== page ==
Traditionally, when we think of reading, we often think of reading as written text. At one point in time, written text was the newest technology and the best way to distribute and share information. Today, that is no longer the case.
The definition of text has shifted to a text being anything conveying meaning. If we can look at something, explore it, find layers of meaning, draw information, and conclusions from it—then we are looking at a text. Examples include graphs, data charts, images, signs, videos, paintings, podcasts, songs, advertisements, maps, works of art, and webpages.
When people need to learn how to do something, the first place they often look is on YouTube, or they ask Alexa, Google, or Siri. With technological advancements, we have also advanced communication and how we share information. Now, more than ever before, information is being provided to students via video and digital images, especially in a remote-learning environment. Teachers are creating videos and images to make social and emotional connections with their students, recording themselves teaching concepts, and assigning videos for students to learn from, too. Students need practice using their critical reading strategies (pre-reading, reading, note-taking, and reflection processes) when viewing images and video-formatted learning materials.
Critically reading video and digital images creates new and exciting ways for students to purposefully consume information and develop understanding. The resources below can help you design and create lessons that include critical reading of video and digital images. Once you know what you would like learning outcomes to be for students, you can then pick a tool or tools that will best fit and hopefully amplify those outcomes.
A picture is worth a thousand words, so how might we capture, save, and annotate a picture? There are many tools and extensions that can allow you to take screenshots and annotate on top of the screenshot. Teachers can take screenshots of infographics, pictures, diagrams, and many other images. Teachers can put guiding questions right on top of the image. The image can be shared with students using the digital platform chosen by the teacher. Students can respond to the image using techniques similar to the way they respond to text. Students can also take screenshots and annotate on top of them. The annotated screenshots can be used as notes, as responses to questions, to demonstrate understanding of key ideas, or in many other ways.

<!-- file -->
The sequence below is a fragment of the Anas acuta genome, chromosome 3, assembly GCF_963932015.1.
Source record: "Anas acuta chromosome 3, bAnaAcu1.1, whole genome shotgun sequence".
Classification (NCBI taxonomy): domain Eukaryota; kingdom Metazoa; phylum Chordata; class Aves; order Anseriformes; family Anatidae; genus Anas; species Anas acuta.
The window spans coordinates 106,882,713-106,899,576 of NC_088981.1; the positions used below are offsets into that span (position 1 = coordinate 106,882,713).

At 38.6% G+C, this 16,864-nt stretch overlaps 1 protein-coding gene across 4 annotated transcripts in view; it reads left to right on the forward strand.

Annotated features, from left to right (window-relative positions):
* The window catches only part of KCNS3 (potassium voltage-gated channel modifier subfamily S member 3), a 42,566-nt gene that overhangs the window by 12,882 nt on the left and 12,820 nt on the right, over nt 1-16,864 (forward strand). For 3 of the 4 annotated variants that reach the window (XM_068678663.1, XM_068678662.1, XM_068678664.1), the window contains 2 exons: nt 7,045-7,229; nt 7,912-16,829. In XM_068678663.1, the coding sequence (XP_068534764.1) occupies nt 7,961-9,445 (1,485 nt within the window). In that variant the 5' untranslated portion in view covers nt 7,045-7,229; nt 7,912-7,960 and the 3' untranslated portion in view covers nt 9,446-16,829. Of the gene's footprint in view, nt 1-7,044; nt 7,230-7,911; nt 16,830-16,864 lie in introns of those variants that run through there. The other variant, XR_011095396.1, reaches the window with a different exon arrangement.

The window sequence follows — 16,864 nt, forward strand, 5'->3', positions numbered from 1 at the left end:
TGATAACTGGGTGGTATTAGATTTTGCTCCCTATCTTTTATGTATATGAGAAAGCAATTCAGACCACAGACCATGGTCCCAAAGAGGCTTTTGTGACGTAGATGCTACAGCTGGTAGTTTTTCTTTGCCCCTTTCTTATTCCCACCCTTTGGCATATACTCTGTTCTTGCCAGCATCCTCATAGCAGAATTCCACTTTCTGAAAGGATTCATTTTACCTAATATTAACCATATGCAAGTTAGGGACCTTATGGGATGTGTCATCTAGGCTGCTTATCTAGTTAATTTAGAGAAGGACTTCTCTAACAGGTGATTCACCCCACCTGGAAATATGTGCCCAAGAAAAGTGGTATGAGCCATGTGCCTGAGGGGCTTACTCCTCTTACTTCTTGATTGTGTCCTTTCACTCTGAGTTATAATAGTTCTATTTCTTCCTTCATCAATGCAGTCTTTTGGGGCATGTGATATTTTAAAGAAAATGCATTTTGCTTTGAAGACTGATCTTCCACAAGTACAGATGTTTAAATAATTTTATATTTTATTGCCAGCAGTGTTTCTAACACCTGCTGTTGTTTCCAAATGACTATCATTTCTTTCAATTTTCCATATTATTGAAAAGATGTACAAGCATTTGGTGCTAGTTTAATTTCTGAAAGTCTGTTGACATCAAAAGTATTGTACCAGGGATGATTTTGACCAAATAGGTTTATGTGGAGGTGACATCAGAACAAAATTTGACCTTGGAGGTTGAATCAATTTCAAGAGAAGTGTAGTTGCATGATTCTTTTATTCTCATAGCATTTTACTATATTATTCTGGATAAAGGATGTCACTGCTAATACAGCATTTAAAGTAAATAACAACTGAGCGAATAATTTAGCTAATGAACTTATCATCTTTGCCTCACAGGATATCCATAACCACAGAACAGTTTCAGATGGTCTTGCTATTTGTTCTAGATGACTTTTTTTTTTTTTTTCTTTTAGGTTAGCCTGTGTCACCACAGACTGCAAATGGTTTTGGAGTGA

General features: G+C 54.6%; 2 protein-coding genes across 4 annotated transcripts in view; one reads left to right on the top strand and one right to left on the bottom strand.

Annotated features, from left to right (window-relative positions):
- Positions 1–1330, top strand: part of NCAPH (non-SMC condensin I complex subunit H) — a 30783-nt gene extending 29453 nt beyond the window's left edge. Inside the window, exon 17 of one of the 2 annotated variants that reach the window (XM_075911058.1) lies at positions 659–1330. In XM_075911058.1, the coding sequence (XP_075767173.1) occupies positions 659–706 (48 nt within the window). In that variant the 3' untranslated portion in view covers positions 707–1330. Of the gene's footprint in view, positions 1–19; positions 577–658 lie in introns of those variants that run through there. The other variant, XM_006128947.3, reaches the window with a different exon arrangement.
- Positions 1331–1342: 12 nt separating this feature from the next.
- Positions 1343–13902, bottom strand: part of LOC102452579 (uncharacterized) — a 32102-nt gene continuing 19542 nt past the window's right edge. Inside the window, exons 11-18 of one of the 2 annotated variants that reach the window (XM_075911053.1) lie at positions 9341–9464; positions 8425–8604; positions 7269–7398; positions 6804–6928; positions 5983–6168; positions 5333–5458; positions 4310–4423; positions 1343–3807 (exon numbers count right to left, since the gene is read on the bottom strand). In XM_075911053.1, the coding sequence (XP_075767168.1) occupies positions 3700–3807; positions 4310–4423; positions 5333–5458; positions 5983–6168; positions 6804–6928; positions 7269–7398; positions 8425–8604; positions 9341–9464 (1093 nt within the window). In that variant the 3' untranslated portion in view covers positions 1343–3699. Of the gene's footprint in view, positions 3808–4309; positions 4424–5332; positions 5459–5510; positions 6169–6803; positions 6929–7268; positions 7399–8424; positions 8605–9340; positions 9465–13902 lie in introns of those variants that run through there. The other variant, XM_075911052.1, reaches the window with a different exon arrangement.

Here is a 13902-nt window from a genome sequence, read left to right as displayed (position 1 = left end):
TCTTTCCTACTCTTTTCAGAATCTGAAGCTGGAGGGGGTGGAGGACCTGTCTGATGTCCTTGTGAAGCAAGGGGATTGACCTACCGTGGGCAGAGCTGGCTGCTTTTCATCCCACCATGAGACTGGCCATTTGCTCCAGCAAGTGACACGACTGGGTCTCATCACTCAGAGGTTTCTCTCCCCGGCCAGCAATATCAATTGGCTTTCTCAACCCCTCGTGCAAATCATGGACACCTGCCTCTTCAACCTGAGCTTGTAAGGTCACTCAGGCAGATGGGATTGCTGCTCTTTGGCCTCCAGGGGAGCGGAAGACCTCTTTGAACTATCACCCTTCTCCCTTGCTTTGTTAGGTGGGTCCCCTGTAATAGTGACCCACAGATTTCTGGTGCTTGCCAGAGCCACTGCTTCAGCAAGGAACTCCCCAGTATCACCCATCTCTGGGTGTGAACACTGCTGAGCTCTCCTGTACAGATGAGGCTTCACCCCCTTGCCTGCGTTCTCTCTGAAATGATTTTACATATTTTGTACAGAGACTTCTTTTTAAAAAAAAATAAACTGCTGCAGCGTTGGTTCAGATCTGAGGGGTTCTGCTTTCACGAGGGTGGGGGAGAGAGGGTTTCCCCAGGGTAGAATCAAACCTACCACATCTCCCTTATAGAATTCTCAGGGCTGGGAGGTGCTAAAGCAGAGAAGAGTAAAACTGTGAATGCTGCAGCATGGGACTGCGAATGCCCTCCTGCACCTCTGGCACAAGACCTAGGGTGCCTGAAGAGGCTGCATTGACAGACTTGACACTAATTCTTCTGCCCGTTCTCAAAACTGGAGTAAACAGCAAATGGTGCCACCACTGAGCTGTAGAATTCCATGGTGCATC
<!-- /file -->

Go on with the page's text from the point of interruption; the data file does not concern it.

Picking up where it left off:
Capture Screenshots and Annotate with Web Tools and Chrome Extensions
If you or your students are using a Windows device, there are two built-in options for taking screenshots. Both of these options allow the user to take screenshots and then use annotation tools to annotate over the top of the screenshot. Annotation tools allow you to highlight and draw over the screenshot using digital ink.
- You can use the Snipping Tool that is part of Windows.
- If using Windows 10, you can download the Snip & Sketch tool for free from the Microsoft Store.
If using the Chrome browser or a Chromebook, you have the option to add extensions that will allow you to take screenshots and annotate over them with text, highlighter, shapes, and more. The following Chrome extensions allow you to accomplish this:
(Screenshot taken using Awesome Screenshot)